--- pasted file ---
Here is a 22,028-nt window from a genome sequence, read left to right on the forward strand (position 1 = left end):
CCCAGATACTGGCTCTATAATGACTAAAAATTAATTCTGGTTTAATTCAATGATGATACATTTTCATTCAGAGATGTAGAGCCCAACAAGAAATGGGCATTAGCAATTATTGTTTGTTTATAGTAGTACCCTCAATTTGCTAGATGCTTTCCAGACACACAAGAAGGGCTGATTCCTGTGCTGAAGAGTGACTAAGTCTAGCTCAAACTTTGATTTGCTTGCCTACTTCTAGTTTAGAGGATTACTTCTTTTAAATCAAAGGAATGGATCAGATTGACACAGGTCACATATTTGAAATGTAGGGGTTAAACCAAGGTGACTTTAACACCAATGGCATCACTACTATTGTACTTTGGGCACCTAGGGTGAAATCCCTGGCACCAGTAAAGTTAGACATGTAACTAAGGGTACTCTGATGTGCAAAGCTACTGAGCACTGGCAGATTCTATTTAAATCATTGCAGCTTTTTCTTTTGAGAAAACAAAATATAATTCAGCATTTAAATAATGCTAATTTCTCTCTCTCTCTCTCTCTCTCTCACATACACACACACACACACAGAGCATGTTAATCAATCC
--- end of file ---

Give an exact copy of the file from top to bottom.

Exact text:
Here is a 22,028-nt window from a genome sequence, read left to right on the forward strand (position 1 = left end):
CCCAGATACTGGCTCTATAATGACTAAAAATTAATTCTGGTTTAATTCAATGATGATACATTTTCATTCAGAGATGTAGAGCCCAACAAGAAATGGGCATTAGCAATTATTGTTTGTTTATAGTAGTACCCTCAATTTGCTAGATGCTTTCCAGACACACAAGAAGGGCTGATTCCTGTGCTGAAGAGTGACTAAGTCTAGCTCAAACTTTGATTTGCTTGCCTACTTCTAGTTTAGAGGATTACTTCTTTTAAATCAAAGGAATGGATCAGATTGACACAGGTCACATATTTGAAATGTAGGGGTTAAACCAAGGTGACTTTAACACCAATGGCATCACTACTATTGTACTTTGGGCACCTAGGGTGAAATCCCTGGCACCAGTAAAGTTAGACATGTAACTAAGGGTACTCTGATGTGCAAAGCTACTGAGCACTGGCAGATTCTATTTAAATCATTGCAGCTTTTTCTTTTGAGAAAACAAAATATAATTCAGCATTTAAATAATGCTAATTTCTCTCTCTCTCTCTCTCTCTCTCACATACACACACACACACACAGAGCATGTTAATCAATCC